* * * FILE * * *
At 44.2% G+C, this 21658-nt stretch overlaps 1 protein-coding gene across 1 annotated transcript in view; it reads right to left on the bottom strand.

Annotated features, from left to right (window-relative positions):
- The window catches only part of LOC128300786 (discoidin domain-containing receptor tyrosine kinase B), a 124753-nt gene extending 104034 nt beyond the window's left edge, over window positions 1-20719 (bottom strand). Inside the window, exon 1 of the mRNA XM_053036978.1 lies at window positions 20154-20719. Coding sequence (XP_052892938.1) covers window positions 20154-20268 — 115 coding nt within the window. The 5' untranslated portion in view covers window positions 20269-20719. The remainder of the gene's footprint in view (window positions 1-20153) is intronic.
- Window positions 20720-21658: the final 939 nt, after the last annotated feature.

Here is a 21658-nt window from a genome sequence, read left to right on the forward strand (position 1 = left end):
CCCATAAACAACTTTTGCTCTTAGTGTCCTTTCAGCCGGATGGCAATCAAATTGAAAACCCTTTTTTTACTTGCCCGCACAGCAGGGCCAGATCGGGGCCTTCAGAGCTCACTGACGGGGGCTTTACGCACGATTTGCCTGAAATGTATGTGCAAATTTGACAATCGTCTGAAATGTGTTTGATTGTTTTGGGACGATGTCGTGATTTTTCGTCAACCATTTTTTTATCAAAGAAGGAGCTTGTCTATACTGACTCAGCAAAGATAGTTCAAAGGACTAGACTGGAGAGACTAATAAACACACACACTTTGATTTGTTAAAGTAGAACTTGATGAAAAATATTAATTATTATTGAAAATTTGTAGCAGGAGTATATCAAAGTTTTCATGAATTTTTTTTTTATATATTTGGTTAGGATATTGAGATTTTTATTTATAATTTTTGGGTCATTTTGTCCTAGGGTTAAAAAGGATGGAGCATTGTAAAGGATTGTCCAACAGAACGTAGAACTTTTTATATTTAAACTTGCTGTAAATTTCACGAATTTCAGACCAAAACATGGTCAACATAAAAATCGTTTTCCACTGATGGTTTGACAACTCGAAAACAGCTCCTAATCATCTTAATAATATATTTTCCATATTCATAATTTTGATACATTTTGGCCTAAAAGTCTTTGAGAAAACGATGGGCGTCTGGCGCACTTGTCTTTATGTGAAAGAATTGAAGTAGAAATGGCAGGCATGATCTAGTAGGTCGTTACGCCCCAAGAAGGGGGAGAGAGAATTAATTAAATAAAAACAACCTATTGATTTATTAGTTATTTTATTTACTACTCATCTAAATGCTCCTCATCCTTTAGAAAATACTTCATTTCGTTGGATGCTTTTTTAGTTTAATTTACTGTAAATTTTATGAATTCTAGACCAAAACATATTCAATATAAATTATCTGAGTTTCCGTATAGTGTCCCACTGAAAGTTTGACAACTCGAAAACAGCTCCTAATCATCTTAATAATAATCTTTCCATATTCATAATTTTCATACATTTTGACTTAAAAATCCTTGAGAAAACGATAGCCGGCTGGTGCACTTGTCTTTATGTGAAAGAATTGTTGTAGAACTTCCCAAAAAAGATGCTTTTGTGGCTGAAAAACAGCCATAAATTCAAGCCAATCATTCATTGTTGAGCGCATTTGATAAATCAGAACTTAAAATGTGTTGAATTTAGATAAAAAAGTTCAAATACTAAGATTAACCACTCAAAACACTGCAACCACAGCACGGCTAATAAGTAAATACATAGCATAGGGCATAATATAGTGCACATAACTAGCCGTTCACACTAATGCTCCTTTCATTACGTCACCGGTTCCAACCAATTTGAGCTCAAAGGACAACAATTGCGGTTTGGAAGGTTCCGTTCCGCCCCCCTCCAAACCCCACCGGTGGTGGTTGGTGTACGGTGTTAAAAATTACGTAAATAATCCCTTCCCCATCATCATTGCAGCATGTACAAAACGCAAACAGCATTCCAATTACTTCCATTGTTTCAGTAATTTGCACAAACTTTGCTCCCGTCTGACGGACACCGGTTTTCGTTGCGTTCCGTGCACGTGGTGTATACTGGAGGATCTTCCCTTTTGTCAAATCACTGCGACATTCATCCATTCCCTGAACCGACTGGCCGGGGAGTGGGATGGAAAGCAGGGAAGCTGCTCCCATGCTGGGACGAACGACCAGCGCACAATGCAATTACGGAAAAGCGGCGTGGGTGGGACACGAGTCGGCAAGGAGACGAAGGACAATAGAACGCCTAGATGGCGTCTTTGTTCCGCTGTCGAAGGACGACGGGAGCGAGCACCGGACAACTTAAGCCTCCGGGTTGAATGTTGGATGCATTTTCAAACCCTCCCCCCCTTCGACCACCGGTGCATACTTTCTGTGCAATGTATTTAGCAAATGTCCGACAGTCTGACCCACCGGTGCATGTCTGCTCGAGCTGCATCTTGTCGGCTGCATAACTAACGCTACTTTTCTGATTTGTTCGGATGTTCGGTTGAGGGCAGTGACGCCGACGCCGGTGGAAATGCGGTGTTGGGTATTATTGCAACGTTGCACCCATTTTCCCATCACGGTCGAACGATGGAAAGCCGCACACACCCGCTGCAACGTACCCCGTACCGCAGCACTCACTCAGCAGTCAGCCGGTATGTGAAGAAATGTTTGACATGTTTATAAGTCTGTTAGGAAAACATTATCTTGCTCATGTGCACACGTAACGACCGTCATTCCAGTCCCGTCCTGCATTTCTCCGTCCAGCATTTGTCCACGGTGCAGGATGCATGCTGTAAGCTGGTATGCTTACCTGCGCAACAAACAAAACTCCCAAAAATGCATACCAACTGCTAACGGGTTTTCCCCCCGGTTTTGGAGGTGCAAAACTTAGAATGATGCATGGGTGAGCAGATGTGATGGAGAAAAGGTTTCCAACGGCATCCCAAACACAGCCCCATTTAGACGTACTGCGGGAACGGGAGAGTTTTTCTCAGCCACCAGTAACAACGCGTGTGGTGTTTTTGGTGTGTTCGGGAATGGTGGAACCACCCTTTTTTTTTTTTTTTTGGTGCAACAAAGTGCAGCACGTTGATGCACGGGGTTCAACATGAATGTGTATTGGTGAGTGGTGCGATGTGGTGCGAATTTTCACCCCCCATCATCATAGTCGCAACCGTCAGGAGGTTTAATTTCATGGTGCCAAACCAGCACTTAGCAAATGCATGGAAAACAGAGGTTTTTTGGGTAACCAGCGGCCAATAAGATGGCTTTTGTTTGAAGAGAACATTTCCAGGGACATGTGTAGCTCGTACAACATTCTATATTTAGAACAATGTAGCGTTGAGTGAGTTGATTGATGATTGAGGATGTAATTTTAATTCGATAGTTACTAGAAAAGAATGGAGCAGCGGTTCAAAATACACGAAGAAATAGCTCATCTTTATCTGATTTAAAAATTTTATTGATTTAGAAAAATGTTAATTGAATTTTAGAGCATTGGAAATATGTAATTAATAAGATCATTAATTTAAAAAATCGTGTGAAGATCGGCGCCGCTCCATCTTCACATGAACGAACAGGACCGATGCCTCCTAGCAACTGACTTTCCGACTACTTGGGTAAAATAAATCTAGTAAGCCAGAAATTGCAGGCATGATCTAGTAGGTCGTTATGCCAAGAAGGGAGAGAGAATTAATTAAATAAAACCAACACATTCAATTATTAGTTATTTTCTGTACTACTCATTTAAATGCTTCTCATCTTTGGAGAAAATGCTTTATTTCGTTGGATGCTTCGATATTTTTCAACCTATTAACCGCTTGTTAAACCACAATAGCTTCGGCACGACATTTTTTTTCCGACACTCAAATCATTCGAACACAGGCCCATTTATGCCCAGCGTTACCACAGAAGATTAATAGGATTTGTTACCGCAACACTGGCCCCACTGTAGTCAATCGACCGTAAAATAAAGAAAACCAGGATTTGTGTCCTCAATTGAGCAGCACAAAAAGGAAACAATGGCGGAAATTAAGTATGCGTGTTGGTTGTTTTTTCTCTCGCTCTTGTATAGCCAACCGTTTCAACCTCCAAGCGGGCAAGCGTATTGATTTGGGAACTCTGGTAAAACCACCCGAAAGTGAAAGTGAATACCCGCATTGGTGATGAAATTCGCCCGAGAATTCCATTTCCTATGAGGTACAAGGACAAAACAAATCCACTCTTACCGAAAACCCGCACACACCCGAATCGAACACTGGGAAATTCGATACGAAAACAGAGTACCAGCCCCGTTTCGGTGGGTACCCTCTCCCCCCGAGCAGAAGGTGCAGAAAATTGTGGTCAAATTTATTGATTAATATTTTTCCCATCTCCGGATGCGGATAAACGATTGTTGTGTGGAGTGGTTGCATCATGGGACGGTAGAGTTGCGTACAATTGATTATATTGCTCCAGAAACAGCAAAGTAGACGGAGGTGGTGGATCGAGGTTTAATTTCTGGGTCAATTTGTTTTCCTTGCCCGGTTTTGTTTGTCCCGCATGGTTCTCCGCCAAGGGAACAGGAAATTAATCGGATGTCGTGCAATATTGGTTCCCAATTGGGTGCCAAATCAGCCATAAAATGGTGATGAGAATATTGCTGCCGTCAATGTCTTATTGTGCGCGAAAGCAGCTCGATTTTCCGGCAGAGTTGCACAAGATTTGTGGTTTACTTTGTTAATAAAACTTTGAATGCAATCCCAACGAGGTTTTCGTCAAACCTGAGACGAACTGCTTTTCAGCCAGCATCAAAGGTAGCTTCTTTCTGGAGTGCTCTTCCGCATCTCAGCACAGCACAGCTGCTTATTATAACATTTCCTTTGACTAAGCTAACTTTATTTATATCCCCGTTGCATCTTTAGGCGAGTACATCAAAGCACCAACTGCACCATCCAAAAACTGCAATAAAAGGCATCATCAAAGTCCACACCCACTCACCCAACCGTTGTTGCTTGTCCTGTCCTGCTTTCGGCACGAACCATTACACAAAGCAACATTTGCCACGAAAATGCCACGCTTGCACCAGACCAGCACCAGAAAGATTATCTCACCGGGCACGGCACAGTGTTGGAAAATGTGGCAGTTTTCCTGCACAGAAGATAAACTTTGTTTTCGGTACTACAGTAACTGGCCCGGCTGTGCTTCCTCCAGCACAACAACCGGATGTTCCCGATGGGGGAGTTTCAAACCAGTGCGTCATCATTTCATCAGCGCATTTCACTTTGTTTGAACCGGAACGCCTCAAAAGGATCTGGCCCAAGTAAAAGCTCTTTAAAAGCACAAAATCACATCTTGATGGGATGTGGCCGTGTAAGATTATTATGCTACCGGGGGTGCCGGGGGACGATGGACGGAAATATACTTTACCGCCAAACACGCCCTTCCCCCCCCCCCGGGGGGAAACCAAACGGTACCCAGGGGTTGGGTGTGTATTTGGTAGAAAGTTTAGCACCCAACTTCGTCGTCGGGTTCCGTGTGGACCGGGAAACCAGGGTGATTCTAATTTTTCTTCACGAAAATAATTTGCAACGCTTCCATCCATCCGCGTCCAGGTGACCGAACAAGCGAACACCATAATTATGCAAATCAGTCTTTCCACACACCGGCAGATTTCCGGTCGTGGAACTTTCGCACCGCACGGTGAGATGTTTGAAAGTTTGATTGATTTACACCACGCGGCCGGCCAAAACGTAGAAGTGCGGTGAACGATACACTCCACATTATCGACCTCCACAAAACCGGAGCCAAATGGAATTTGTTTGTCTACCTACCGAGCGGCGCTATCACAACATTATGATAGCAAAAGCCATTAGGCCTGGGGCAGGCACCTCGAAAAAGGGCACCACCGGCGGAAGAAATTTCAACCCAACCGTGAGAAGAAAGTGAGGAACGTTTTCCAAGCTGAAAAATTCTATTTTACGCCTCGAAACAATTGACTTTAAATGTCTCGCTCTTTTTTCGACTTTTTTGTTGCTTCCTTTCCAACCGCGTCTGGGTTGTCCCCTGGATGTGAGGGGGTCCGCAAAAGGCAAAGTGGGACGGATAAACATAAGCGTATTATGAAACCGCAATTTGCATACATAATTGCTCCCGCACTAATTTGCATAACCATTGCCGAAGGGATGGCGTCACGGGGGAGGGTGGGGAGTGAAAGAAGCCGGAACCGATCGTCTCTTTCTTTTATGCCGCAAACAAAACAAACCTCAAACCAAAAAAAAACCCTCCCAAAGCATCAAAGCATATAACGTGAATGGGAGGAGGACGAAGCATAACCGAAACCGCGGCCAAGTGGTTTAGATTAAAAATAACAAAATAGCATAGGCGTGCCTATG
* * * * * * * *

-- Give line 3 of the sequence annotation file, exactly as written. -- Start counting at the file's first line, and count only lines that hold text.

- The window catches only part of LOC128300786 (discoidin domain-containing receptor tyrosine kinase B), a 124753-nt gene extending 104034 nt beyond the window's left edge, over window positions 1-20719 (bottom strand). Inside the window, exon 1 of the mRNA XM_053036978.1 lies at window positions 20154-20719. Coding sequence (XP_052892938.1) covers window positions 20154-20268 — 115 coding nt within the window. The 5' untranslated portion in view covers window positions 20269-20719. The remainder of the gene's footprint in view (window positions 1-20153) is intronic.